For Franz Beckenbauer the Rome final would be the culmination of a long project that had been fine-tuned to perfection; a weakened Argentinian side ravaged by injuries and suspensions was clearly there for the taking, but nobody in the German camp would be taking anything for granted.
The two teams took to the field on what was a calm and dry evening in Rome’s Stadio Olimpico, with Germany back in their famous black and white ensemble and the Argentinians sporting their second kit of blue shirts, white shorts and blue socks. Taking charge of the game would be Edgardo Codesal Méndez, the excitable Mexican who had awarded England two penalties in their dramatic quarter-final against Cameroon. German supporters would dominate the crowd of just over seventy-three and a half thousand people, making it feel like a home match with the stands decked out in black, red and gold.
Diego Maradona, the hero of 1986, would have a miserable final. Here he is booked for dissent
Andreas Brehme coolly rolls his spot kick past Sergio Goycochea. Wahnsinn!
Weltmeister! Skipper Matthäus and Pierre Littbarski celebrate with the golden trophy
It had been scrappy. Much of the play had been dirty and unmemorable, not helped by the criminally negative tactics and foul play of the Argentinians. Even most German fans would agree that the penalty decision had been had a soft one, but nobody could disagree that the most deserving team had won.
There would be no goalless draw, no extra time, no penalty shoot-out and no heroics from Elfmetertöter Goycochea: while the Germans charged around the pitch in ecstasy, the Argentinians continued to harangue the match officials, undignified and ungracious right to the very end. Nobody had expected Bilardo’s side to cover themselves in glory, but by the same token nobody had expected such a violent reaction from a group of players that were trying their level best to drag both their country and the game through the gutter.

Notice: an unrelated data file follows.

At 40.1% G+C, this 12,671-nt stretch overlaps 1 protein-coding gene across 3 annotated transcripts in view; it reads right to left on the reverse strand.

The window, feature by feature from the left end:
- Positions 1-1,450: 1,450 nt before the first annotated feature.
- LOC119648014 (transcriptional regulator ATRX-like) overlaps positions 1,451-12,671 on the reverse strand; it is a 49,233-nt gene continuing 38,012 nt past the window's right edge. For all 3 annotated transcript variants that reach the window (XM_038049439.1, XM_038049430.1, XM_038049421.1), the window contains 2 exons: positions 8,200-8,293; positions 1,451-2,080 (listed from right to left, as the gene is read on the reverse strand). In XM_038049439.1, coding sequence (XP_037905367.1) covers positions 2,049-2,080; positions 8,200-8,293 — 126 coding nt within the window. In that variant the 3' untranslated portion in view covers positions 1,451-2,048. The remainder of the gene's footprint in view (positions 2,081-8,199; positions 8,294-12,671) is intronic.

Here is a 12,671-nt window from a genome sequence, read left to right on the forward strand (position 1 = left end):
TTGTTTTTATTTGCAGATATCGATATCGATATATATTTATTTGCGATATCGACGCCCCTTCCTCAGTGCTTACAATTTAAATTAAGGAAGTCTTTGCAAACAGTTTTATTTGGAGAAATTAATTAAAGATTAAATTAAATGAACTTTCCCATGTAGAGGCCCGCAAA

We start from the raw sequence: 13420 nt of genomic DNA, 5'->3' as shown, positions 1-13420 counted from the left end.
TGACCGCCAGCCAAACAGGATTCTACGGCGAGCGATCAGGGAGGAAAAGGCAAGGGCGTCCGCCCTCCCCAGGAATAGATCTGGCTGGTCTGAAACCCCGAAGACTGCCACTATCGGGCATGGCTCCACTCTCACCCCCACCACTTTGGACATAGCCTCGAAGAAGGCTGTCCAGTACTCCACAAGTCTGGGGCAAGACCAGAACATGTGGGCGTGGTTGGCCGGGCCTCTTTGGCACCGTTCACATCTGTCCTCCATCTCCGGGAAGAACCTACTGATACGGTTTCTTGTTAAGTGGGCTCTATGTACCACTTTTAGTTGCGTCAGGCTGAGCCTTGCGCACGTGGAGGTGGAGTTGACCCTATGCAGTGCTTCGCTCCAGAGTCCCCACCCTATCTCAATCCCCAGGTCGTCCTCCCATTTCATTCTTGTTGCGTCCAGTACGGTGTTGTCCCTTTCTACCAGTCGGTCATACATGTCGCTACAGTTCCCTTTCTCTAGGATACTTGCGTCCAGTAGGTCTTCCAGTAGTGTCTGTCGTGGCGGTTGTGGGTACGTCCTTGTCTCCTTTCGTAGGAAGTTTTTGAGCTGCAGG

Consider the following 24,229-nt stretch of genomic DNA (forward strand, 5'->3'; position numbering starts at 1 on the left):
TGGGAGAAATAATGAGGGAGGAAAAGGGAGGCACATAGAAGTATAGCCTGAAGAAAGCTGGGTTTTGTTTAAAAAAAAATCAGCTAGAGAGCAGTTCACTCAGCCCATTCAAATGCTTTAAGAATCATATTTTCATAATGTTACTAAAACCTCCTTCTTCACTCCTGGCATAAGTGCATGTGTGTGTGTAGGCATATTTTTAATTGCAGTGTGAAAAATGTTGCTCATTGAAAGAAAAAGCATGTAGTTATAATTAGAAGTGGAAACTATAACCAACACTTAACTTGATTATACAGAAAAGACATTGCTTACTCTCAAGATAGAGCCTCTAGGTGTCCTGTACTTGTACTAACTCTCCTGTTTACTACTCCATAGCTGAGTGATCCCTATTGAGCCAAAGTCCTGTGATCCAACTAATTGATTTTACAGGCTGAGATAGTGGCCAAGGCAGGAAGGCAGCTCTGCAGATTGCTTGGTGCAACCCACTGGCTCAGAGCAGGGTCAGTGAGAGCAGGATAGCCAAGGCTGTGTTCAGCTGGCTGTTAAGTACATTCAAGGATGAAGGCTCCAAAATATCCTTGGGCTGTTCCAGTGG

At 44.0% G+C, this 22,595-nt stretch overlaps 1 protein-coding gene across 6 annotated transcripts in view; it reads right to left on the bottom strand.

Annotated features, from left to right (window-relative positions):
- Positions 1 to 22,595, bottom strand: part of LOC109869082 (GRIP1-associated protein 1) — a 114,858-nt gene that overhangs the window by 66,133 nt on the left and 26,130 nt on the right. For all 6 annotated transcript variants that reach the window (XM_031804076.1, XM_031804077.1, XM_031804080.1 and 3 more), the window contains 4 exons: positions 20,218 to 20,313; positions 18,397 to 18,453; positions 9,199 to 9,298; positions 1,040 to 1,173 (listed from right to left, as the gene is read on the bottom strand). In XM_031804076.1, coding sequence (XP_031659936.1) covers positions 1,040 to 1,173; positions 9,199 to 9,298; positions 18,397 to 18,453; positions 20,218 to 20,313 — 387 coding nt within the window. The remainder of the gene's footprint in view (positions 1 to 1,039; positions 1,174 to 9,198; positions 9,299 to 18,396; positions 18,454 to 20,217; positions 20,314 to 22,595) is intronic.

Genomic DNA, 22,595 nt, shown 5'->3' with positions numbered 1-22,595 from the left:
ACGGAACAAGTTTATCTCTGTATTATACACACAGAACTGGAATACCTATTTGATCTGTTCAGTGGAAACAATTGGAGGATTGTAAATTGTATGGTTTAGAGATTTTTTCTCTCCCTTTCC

To see Diego Maradona lift the trophy for a second time would have been a travesty, but instead the 73,603-strong crowd would find themselves being treated to an image on the large screen of the Argentinian captain standing alone, the tears welling up. This rather pitiful sight would elicit a loud chorus of boos and jeers from the crowd, and it would have taken a heart of stone not to laugh.
When Lothar Matthäus received the famous gold FIFA World Cup trophy, the Nationalmannschaft would join both Brazil and Italy with its third tournament victory. Beckenbauer’s dream had been fulfilled: he had become the first man to both captain and manage a World Cup winning team and would retire on a high, handing the reins over to his assistant Berti Vogts. With this being the last tournament for the old “West” Germany, the triumph in Rome would also draw the perfect line under what had been another successful chapter in the long history of German football.
Germany FR: Illgner – Augenthaler – Buchwald, Kohler – Berthold (73. Reuter), Häßler, Matthäus (c), Littbarski, Brehme – Völler, Klinsmann
Argentina: Goycochea – Simón – Sensini, Serrizuela, Ruggeri (46. Monzón) – Troglio, Burruchaga (54. Calderón), Basualdo, Lorenzo – Dezotti, Maradona
Referee: Edgardo Codesal Méndez (Mexico)
Assistants: Armando Pérez Hoyos (Colombia), Michał Listkiewicz (Poland)
Yellow Cards: Völler / Dezotti, Troglio, Maradona
Red Cards: – / Monzón 65., Dezotti 87.